Ablation is a popular treatment that involves employing radiofrequency treatments to eradicate tumors that are less than 5 centimeters in diameter. For patients who cannot undergo resection or transplantation, ethanol and cryosurgery are options. Ischemia and necrosis in the tumor microcirculation are brought on by ablation [6]. There were no appreciable differences in survival or recurrence rates between surgical resection and radiofrequency ablation, according to studies of randomized controlled trials, though the ablation was linked to decreased rates of hospitalizations and treatment-related problems. Transplantation is the recommended treatment for HCC patients with cirrhosis due to the decreased recurrence rate and increased survival. However, patients who could demonstrate superior outcomes are given priority for the liver transplant due to the shortage of accessible organs. Living donor liver transplants have been used as a way to shorten the waiting period for transplants and lower the mortality rate due to the restricted availability of deceased donor liver. For patients with severe cirrhosis and HCC, transplantation from living donors provides an alternate course of treatment. Studies have revealed that the relapse rate for transplants from living donors is greater.

The current treatment of choice for advanced HCC patients with retained liver function is sorafenib, an oral multikinase inhibitor with anti-angiogenic and anti-proliferative effects. Studies in multicenter trials and meta-analysis have demonstrated the effectiveness of sorafenib in extending life expectancy and delaying the onset of disease development. However, typical side effects such increased incidence of hypertension, diarrhea, tiredness, and dermatologic toxicity were tolerable and serve as pathways in clinical practice. Sorafenib has a significant cost of treatment, and Brazilian Public Health does not supply this medication for its use. The HCC is genetically varied, which presents a problem in the search for new treatments. As a result, VEGF plays a role in a number of processes that lead to tumor growth, invasion, and metastasis. The discovery of novel targets as a result of experimental investigations could forecast liver carcinogenesis, define novel biomarkers, and outline effective therapeutic approaches to drastically lower the number of HCC-related mortality [7].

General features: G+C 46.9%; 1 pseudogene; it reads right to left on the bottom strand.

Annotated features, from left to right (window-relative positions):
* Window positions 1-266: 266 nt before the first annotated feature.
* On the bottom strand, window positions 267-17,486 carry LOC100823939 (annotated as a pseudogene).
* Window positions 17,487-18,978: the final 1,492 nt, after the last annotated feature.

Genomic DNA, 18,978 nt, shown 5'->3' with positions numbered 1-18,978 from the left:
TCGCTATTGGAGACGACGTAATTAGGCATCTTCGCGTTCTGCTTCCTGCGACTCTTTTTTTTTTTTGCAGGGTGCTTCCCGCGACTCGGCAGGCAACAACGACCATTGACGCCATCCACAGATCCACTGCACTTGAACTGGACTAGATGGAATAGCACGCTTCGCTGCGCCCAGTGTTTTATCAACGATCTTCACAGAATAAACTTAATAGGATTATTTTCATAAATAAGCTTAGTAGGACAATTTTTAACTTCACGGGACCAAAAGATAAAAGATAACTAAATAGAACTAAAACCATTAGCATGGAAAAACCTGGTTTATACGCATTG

Modern analytical methods including Next Generation Sequencing (NGS), mass spectrometry, proteomics, and metabolomics can help identify new molecular biomarkers for the diagnosis of HCC and provide crucial information for medical oncology. These biomarkers are discovered by genomic platforms and other genetic analyses of blood, tissue, urine, faces, and saliva, and they may help in the creation of tailored treatments based on a patient's genetic makeup and exposure to environmental risk factors. Biomarkers can be employed for HCC clinical staging, prognosis, and diagnostic purposes. Recent research suggests that promising molecular biomarkers, such as GPC3 (Glypican-3), OPN (Osteopontin), GP73 (Protein Golgi 73), VEGF gene (Vascular Endothelial Growth Factor), EGF gene (Epidermal Growth Factor), PDGF gene (Growth Factors Derived from Platelets), IGF gene (Growth Factor Similar to Insulin), mTOR.

GPC3 is a member of the family of cell-surface proteoglycans that functions as a regulator of cell division and is anchored to the plasma membrane by a glycosyl-phosphatidylinositol link. This protein is overexpressed in HCC, indicating a poor prognosis for patients, and it can inhibit the function of Dipeptidyl-Peptidase-4 (DPP4), causing apoptosis in various cell types. Because of its sensitivity (77%) and specificity (96%) in detecting tiny dysplastic nodules (2 cm), studies point to the GPC3 as a potential marker of cancer. Researchers are presently looking on novel GPC3-based treatment plans for HCC [8].


Due to its various molecular pathways, causative agents, and late identification, HCC actually presents one of the toughest hurdles in the clinical therapy of cancer. However, in recent years, contemporary techniques such as genomic sequencing have been widely used to research and identify the risk factors for the development of carcinogenesis, and this work has the potential to lead to the identification of new molecular biomarkers. The improvement can also be attributed to the development of novel medications, such as the multi-kinase inhibitor Sorafenib from multi-center clinical research, which has showed promise in treating some patients in advanced stages. However, avoiding HBV and HCV infections and lowering alcohol consumption rates continue to be the greatest ways to drastically lower the incidence and fatality rates associated with HCC.

In conclusion, cirrhosis, HBV and HCV infection, alcohol use, the existence of NAFLD or NASH, intake and exposure to fungal aflatoxins, tobacco use, and hereditary factors all contribute to the development of HCC. Depending on the stage of the disease, there are a number of curative and/or palliative treatments available, including chemoembolization, surgical resection, ablation, transplantation, and sorafenib, an oral multi-kinase inhibitor with anti-angiogenic and anti-proliferative effects that is commonly used and producing positive results, including high cure rates and low relapse rates. All treatments, however, have the potential to have negative side effects that reduce the patients' quality of life.